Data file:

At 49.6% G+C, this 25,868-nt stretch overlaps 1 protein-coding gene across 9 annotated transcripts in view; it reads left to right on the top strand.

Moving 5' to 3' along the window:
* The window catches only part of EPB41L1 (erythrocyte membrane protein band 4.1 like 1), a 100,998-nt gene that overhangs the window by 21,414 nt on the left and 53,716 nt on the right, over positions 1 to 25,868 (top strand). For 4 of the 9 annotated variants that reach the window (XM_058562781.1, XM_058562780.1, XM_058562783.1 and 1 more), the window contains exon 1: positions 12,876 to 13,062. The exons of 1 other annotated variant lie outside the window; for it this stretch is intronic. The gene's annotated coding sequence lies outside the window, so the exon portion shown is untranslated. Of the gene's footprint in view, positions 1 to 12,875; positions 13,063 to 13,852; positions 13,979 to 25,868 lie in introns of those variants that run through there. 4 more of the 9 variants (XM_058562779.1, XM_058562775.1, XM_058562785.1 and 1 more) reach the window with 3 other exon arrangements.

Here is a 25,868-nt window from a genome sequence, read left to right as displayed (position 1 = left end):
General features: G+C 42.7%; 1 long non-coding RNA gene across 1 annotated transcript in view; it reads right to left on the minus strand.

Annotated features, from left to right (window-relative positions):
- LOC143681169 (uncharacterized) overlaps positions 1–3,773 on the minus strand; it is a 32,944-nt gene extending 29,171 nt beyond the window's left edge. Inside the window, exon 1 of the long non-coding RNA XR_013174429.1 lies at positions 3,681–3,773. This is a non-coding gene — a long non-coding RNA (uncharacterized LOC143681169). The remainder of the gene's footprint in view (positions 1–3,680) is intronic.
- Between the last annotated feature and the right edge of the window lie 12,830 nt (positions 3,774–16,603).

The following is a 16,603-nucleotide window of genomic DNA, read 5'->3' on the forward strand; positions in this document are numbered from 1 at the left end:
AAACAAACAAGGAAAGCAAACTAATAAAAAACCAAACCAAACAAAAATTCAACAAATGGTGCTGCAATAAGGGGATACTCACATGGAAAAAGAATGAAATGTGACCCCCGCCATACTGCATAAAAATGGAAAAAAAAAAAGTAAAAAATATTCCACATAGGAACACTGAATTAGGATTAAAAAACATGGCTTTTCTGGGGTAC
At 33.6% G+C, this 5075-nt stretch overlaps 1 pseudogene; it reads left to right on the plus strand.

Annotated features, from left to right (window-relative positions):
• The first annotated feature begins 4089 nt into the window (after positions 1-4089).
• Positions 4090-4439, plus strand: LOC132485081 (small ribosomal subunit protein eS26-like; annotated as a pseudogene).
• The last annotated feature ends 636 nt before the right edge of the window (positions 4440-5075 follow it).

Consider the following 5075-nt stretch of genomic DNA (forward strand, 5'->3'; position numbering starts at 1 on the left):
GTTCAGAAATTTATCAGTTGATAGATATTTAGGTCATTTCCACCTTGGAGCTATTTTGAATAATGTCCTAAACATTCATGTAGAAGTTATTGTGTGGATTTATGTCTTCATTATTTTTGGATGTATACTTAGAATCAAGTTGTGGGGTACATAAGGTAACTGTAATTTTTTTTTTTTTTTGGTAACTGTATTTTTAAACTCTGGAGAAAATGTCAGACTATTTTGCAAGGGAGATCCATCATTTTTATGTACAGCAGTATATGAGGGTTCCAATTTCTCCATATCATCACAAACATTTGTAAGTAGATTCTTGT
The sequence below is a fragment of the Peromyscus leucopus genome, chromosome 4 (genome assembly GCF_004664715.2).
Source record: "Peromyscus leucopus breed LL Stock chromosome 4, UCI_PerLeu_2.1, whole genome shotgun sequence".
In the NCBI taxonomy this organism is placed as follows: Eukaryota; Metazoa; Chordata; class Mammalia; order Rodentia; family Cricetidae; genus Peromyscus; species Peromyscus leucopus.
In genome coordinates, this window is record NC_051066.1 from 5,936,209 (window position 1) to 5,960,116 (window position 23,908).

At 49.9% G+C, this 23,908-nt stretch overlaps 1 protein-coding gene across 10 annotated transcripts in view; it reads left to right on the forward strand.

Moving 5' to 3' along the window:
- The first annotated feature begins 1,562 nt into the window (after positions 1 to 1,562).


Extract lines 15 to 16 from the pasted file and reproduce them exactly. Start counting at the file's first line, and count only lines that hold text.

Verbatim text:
• The last annotated feature ends 636 nt before the right edge of the window (positions 4440-5075 follow it).

Consider the following 5075-nt stretch of genomic DNA (forward strand, 5'->3'; position numbering starts at 1 on the left):